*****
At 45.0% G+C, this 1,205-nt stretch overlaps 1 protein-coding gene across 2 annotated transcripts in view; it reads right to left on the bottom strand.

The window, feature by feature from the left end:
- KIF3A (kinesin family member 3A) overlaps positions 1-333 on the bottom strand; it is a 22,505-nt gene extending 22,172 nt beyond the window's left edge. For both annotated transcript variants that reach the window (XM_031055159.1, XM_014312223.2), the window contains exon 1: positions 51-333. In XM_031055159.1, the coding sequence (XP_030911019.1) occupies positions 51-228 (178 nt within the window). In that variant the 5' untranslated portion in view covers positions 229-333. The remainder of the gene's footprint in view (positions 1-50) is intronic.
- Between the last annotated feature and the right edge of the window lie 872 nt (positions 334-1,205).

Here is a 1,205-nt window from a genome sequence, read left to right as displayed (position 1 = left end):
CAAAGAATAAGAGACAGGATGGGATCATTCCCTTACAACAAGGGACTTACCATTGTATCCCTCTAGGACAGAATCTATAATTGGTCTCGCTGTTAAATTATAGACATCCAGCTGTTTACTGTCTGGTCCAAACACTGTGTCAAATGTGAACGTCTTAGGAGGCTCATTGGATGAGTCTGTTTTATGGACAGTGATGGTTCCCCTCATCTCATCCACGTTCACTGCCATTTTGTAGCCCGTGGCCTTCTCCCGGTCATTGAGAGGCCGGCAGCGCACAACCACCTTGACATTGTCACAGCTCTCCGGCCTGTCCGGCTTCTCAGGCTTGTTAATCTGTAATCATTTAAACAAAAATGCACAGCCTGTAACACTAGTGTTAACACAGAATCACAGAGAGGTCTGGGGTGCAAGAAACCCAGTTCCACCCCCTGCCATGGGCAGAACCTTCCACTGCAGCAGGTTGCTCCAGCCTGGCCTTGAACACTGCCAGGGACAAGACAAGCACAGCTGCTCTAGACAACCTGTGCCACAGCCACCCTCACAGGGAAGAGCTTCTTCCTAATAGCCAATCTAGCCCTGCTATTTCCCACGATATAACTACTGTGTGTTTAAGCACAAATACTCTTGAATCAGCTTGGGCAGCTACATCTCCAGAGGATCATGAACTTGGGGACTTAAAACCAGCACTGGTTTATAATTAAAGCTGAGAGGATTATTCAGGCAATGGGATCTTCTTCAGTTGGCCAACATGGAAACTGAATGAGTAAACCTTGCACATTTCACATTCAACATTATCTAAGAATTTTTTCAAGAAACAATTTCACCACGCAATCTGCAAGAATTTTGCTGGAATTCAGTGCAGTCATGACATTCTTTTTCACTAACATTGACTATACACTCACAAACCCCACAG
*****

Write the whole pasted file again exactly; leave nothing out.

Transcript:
At 45.0% G+C, this 1,205-nt stretch overlaps 1 protein-coding gene across 2 annotated transcripts in view; it reads right to left on the bottom strand.

The window, feature by feature from the left end:
- KIF3A (kinesin family member 3A) overlaps positions 1-333 on the bottom strand; it is a 22,505-nt gene extending 22,172 nt beyond the window's left edge. For both annotated transcript variants that reach the window (XM_031055159.1, XM_014312223.2), the window contains exon 1: positions 51-333. In XM_031055159.1, the coding sequence (XP_030911019.1) occupies positions 51-228 (178 nt within the window). In that variant the 5' untranslated portion in view covers positions 229-333. The remainder of the gene's footprint in view (positions 1-50) is intronic.
- Between the last annotated feature and the right edge of the window lie 872 nt (positions 334-1,205).

Here is a 1,205-nt window from a genome sequence, read left to right as displayed (position 1 = left end):
CAAAGAATAAGAGACAGGATGGGATCATTCCCTTACAACAAGGGACTTACCATTGTATCCCTCTAGGACAGAATCTATAATTGGTCTCGCTGTTAAATTATAGACATCCAGCTGTTTACTGTCTGGTCCAAACACTGTGTCAAATGTGAACGTCTTAGGAGGCTCATTGGATGAGTCTGTTTTATGGACAGTGATGGTTCCCCTCATCTCATCCACGTTCACTGCCATTTTGTAGCCCGTGGCCTTCTCCCGGTCATTGAGAGGCCGGCAGCGCACAACCACCTTGACATTGTCACAGCTCTCCGGCCTGTCCGGCTTCTCAGGCTTGTTAATCTGTAATCATTTAAACAAAAATGCACAGCCTGTAACACTAGTGTTAACACAGAATCACAGAGAGGTCTGGGGTGCAAGAAACCCAGTTCCACCCCCTGCCATGGGCAGAACCTTCCACTGCAGCAGGTTGCTCCAGCCTGGCCTTGAACACTGCCAGGGACAAGACAAGCACAGCTGCTCTAGACAACCTGTGCCACAGCCACCCTCACAGGGAAGAGCTTCTTCCTAATAGCCAATCTAGCCCTGCTATTTCCCACGATATAACTACTGTGTGTTTAAGCACAAATACTCTTGAATCAGCTTGGGCAGCTACATCTCCAGAGGATCATGAACTTGGGGACTTAAAACCAGCACTGGTTTATAATTAAAGCTGAGAGGATTATTCAGGCAATGGGATCTTCTTCAGTTGGCCAACATGGAAACTGAATGAGTAAACCTTGCACATTTCACATTCAACATTATCTAAGAATTTTTTCAAGAAACAATTTCACCACGCAATCTGCAAGAATTTTGCTGGAATTCAGTGCAGTCATGACATTCTTTTTCACTAACATTGACTATACACTCACAAACCCCACAG